At least McDonald’s has made major efforts to listen to organic, sustainable, and whole foods researchers these past 40 years, and adapt their products and indeed entire supply chain, and shape new markets. All cannabis growers and merchants have done is up the THC content and rhetoric.

    I have been watching this week as people mourn the death of American comedian Robin Williams. They are reacting as though the outcome of his life is surprising. Yet there is nothing more predictable than that a Baby Boomer who heavily used cocaine for two decades would have severely scrambled their brain functioning, with vast downstream cognitive, emotional, and behavioral consequences that get called something else (“depression,” etc.).

    In my view the biggest crime of the Baby Boomer social mythology, invented by market researchers and media moguls, was excusing and encouraging drug use, which amounts to an uncontrolled set of self-inflicted neurological experiments. I am a Ph.D. researcher in the biological sciences, my specialty is research design and analysis, my specialty quant. The hoops we have to jump through even to give a survey or simple single-variable test to human subjects are vast in number. But somehow the global cannabis industry can experiment at will on human subjects–and the same people who’d be screaming about human rights in a psychology lab think nothing of exposing subjects to unknown outcomes of these chemical/brain altering socioeconomic experiments.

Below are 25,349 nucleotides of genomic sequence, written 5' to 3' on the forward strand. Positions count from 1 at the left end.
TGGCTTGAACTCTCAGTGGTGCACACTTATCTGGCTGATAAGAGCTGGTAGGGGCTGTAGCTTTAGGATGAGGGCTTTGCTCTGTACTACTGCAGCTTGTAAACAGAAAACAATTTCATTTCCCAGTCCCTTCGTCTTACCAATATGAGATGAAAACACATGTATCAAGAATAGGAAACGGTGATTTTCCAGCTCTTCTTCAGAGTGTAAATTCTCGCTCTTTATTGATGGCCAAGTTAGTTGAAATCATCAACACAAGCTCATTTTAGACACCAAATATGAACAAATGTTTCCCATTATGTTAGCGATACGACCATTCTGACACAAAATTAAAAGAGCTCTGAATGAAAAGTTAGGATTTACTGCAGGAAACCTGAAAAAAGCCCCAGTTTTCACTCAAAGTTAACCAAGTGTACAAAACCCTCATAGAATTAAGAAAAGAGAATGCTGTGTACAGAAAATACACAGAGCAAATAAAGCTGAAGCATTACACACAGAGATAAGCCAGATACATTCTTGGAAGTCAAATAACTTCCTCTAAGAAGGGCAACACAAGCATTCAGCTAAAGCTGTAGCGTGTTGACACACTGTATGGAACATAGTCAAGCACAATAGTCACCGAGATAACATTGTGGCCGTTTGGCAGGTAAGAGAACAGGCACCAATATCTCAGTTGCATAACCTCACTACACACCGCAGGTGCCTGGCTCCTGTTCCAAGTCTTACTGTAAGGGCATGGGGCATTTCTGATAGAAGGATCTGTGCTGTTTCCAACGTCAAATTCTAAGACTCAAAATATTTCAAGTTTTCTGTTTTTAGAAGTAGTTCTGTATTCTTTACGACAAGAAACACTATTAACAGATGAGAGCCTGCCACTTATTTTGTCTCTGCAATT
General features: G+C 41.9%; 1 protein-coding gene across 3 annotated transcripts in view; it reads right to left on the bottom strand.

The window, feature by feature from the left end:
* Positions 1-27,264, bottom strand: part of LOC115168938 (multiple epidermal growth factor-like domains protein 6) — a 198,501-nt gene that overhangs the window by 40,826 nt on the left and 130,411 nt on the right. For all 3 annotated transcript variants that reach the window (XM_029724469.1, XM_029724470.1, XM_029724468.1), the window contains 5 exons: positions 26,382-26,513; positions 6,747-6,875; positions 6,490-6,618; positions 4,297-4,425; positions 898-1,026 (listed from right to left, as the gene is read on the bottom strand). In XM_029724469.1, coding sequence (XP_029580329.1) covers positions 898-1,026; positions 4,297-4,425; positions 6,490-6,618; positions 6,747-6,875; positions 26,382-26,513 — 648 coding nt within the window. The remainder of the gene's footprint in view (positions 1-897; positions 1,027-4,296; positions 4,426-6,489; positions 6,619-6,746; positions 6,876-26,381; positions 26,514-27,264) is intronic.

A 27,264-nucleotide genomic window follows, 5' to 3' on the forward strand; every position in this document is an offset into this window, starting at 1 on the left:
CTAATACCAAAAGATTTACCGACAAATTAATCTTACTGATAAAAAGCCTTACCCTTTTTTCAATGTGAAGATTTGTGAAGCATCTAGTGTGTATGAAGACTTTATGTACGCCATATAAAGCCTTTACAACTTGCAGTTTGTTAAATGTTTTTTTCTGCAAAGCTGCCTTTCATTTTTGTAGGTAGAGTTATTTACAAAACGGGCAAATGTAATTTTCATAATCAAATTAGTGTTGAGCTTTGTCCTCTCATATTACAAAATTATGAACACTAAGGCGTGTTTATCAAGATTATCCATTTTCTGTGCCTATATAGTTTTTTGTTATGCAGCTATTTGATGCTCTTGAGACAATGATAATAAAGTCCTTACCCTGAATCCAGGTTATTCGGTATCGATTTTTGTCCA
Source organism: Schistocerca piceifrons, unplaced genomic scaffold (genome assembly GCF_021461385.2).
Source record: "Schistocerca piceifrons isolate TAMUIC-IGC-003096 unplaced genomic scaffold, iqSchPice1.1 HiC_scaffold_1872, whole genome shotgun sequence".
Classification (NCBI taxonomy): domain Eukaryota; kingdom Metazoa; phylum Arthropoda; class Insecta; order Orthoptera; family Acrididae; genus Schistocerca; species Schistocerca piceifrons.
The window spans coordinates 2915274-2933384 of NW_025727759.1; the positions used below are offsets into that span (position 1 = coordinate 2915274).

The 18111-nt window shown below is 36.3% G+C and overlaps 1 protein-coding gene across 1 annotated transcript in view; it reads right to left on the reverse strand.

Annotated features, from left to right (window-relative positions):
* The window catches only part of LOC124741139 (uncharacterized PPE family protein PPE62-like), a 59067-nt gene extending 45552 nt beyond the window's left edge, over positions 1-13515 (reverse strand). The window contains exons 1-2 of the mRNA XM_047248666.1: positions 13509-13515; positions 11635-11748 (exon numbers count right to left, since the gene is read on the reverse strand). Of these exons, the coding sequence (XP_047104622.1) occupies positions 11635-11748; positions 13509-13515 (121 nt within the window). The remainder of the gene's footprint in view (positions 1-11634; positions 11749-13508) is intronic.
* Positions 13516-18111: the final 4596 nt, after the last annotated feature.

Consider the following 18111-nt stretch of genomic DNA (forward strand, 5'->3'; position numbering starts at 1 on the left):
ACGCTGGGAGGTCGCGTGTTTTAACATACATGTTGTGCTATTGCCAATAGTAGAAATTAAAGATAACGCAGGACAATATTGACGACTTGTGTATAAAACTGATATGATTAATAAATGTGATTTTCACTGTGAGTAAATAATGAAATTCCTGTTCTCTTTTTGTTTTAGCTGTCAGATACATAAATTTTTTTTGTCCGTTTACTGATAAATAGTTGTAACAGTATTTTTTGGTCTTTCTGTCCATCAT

2. Agreed August 12, 2014 at 8:03 am #

    @Stel1776, completely agree. There really isn’t any validity to this study; I know brilliant people who use cannabis and moronic people who don’t.

    “Drop in IQ”…. please, maybe dumber people are attracted to drugs in general more than others, confounding this study’s results. “No casual relationship*, well of course, that’s understandable – it’s near impossible to infer causation. How would you feel (as a researcher) if you committed yourself to a 38 year longitudinal study (birth – 38) and didn’t come up with significant results (that cannabis is associated with making you dumber)? This study is completely biased.